And in fact, some of the original UUUers do come from zine culture. Now they’ve adopted the internet as their means of production and distribution.

“A lot of us who started the group are zine people,” Tristan Cowen told me. “We came from this college town in Louisiana and things were different back then, so everybody did everything and everybody had a zine, and a band, and some paintings that might or might not have been terrible, and cigar boxes with pictures from magazines gessoed all over.

“So, yeah, zines and all that represents. from the early ancient days when the only way you could talk back to your TV was in the letters page of your town newspaper, or if you made zines and etc.”

Of course, talking back today is much easier. You don’t need a photocopier to get your message in front of people. UUUM wants to embrace that openness, but it’s full of contradictions. It’s a popular Facebook group for unpopular memes that will never spread virally. It’s a group that sets a high bar for content and has internal standards of good taste, but it’s not wholly elitist: The creators of UUUM want a big tent. They want to be accessible to everyone.

“We welcome everyone and have an environment that really supports and encourages nontraditional memers to create stuff,” Drewes told me.

“We have a lot of women, a lot of middle-aged people, a lot of LGBT, etc.; people that wouldn’t always be seen in 4chan or classic meme places.”

That’s the rationale for one of the group’s other rules: no punching down.

Having moderators who actively cull bigoted memes and delete easy jokes made at the expense of particular groups sets UUUM apart from other meme hubs.

With tens of millions of users, Reddit has a tremendous problem stamping out racism and sexism—at that scale, the efforts of the site’s unpaid moderators just aren’t enough. 4chan hasn’t even tried, which was always part of its edgy appeal to teens, free-speech absolutists, and the odd white supremacist.

On UUUM, the rules started from the top down—they’re the will of Uuumos, natch—but they’ve since been absorbed into the fabric of the group’s unique meme culture.

“I think I used to be a lot edgier with my humor, but in a way that wasn’t nice,” Drewes said. “I’m a lot less of an overt asshole now because of the group, because I saw the wisdom in the group’s ethos.”

But at 135,000 members and growing, it’s getting harder to maintain that ethos and teach it to new members.

“That’s one of the downsides of popularity,” Drewes told me. “As the group exploded in members, the people joining outpaced the ability for the older members to teach the newer members the culture.”

Being new to UUUM can be difficult, and reading the rules and other documentation about the will of Uuumos—including the long and ever-growing list of “played out” memes—will get you only partway there.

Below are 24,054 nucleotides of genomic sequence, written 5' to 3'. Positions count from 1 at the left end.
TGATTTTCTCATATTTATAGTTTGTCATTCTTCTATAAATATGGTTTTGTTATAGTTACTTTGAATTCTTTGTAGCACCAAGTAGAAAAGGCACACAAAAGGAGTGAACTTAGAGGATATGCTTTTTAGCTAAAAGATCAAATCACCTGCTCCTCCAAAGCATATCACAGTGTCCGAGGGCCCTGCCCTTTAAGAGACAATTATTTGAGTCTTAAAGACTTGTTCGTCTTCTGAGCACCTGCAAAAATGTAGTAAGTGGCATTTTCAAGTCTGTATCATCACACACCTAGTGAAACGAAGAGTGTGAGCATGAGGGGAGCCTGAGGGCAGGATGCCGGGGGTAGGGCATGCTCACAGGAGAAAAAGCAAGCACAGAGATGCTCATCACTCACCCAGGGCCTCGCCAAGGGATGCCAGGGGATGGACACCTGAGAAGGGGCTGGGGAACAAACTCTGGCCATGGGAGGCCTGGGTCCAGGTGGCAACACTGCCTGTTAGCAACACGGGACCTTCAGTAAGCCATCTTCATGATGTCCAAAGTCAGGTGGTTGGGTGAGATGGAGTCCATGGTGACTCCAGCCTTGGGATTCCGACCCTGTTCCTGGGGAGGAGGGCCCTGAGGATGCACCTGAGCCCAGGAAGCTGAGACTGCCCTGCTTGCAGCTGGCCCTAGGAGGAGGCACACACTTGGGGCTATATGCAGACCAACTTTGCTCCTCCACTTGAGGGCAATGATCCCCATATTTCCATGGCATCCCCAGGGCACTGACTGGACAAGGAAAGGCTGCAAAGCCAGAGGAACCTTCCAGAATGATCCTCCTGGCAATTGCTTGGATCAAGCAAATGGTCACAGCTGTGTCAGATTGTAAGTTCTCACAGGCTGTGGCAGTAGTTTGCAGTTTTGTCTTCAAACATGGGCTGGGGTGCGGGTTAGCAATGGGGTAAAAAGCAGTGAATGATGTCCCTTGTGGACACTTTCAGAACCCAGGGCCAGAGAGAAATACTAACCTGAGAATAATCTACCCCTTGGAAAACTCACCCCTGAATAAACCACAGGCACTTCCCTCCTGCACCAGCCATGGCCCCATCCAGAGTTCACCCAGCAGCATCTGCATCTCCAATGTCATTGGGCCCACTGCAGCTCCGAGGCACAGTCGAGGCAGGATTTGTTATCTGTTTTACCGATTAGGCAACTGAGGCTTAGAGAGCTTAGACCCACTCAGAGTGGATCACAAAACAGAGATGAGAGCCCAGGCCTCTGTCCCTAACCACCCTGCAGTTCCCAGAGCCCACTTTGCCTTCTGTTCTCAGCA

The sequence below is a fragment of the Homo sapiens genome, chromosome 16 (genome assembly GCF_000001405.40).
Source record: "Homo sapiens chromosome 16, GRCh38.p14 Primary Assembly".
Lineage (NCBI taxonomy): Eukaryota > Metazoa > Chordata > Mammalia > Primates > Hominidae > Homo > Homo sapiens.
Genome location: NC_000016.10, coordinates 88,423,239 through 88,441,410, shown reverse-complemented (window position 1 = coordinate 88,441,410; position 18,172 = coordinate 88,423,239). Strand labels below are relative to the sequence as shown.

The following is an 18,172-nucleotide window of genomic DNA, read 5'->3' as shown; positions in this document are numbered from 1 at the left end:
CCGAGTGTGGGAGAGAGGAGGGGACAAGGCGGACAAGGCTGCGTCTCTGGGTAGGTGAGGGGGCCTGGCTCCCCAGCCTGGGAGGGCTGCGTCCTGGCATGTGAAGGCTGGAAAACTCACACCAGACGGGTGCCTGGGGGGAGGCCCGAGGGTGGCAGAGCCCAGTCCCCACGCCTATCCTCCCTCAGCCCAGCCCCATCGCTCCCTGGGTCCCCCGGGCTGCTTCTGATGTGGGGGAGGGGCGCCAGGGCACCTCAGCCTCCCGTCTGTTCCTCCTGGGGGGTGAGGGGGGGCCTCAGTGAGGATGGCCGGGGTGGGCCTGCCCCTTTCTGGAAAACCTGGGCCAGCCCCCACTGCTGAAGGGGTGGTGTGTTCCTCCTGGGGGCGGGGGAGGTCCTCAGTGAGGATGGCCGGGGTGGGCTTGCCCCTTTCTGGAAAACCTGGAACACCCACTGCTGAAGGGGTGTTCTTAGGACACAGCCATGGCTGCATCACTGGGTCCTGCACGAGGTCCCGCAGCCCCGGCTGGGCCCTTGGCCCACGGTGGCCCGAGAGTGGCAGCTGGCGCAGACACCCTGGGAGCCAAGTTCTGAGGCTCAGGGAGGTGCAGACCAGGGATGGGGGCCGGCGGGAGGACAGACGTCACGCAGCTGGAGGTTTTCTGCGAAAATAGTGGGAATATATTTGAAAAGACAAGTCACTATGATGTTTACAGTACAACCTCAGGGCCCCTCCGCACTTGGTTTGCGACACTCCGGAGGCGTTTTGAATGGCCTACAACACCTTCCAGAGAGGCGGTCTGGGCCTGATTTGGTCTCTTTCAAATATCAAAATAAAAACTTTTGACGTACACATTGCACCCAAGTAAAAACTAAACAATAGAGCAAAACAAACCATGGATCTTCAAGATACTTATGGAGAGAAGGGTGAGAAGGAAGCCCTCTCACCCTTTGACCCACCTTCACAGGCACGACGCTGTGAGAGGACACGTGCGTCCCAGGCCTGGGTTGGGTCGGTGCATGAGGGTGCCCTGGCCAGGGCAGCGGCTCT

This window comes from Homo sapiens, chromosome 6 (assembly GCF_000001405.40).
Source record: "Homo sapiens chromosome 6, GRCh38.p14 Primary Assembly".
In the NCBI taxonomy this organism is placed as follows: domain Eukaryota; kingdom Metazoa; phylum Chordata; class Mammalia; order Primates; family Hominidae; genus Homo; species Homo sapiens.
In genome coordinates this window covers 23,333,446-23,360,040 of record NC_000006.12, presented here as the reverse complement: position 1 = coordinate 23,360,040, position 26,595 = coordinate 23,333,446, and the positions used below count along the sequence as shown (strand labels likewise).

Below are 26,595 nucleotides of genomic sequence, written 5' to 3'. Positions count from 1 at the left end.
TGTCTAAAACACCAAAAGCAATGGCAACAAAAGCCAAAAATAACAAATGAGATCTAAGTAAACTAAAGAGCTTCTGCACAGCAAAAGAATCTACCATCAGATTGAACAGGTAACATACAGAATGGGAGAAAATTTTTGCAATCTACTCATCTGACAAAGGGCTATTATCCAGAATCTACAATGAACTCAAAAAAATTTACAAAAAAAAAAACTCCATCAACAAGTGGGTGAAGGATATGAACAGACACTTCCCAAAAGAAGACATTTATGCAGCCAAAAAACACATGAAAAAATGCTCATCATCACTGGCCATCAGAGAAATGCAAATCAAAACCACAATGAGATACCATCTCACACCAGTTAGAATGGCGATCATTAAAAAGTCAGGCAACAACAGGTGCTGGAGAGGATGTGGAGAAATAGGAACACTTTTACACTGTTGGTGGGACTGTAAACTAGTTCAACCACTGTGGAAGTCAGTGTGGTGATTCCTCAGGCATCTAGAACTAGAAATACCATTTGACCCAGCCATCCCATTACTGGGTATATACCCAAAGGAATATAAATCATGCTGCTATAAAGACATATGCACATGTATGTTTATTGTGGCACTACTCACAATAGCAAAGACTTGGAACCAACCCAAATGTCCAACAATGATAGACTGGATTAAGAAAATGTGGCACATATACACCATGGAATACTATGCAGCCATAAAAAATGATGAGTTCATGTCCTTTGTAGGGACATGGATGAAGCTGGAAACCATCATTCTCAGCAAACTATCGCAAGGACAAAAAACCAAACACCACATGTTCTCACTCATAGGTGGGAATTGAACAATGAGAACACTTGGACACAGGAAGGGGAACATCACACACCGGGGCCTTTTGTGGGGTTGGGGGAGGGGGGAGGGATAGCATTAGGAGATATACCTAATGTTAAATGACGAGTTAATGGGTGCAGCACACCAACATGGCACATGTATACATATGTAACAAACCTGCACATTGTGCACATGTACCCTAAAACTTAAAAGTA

“We want people to have original, uncommon thoughts, and to make original, uncommon things.”

Like many other complex online subcultures, the UUUverse rewards reading for a while before you make your first post. On 4chan, a bad post will earn you the admonishment “lurk moar”—absorb what the veterans are doing and try again.

“UUU is really like baseball or something, where the ‘real’ rules are the unwritten rules that can only really be picked up by immersing yourself in the culture,” Drewes said.

On UUUM, memes can be deleted for what may seem like no reason. The third tenet, the 2016 Corollary, says “Mods will delete your memes if they are jealous of how awesome you are.”

I imagine that’s sometimes literally true, but it’s also a “no hard feelings” way of explaining that the moderators’ whims and tastes are what keep the group fresh and interesting.

Aloi told me that, in practice, “We delete sort of subjectively, based on both aesthetic and political concerns.”

If your posts aren’t working out, there are options: There’s a separate Deleted Memes Help Desk just to ask for explanations from the administrators as to why your meme was deleted. You may also lay it to rest in the UUU meme graveyard and deliver a proper burial address.

Another way UUUM encourages newbies to take it slow and immerse themselves in the culture before posting is with the second tenet, known as the Lisa’s Braces Resolution: “members should restrict themselves to three posts every 24 hours.”

The rule forbids spam, but it also forces members to slow down and put some time and thought into their work. It’s unique among meme communities: 4chan’s anonymous posting doesn’t lend itself to limits, and Reddit only has a short cooling-off period between submissions. Tumblr users are prolific posters, sometimes updating multiple blogs several times an hour. Facebook itself certainly doesn’t have a “3 per 24” rule, although imposing one would arguably make it a better website.

“It adds value in a sense to a valueless thing,” Drewes asserts. “I’ve seen a lot of people be at their meme limit and have a brilliant one that they want to drop. They watch the clock for it to open up. It adds to the fun.”

The arbitrariness of the rules and the whims of the administrators’ subjective tastes may not sit well with everyone—judging by the comments on the Deleted Memes Help Desk group, some people take the group’s aggressive curation harder than others. That’s why there’s also the option to create your own UUU splinter group, dedicated to whatever you like. There have been dozens of these schisms, which are not only allowed but actively encouraged.

Splinters have been a tradition since original member Chuck Babs created UUUM Reformed, the original Schism—its only rule was “don’t piss off Chuck.”

Chuck has since “quit the internet,” Aloi told me, but the idea of a multifaceted “UUUverse” remains. It’s given rise to groups ranging from UUU AFAF (memes with the phrase “as fuck”) to UUU FSKDFSJF (no intelligible content allowed) to UUU Stupid Shit Someone Said.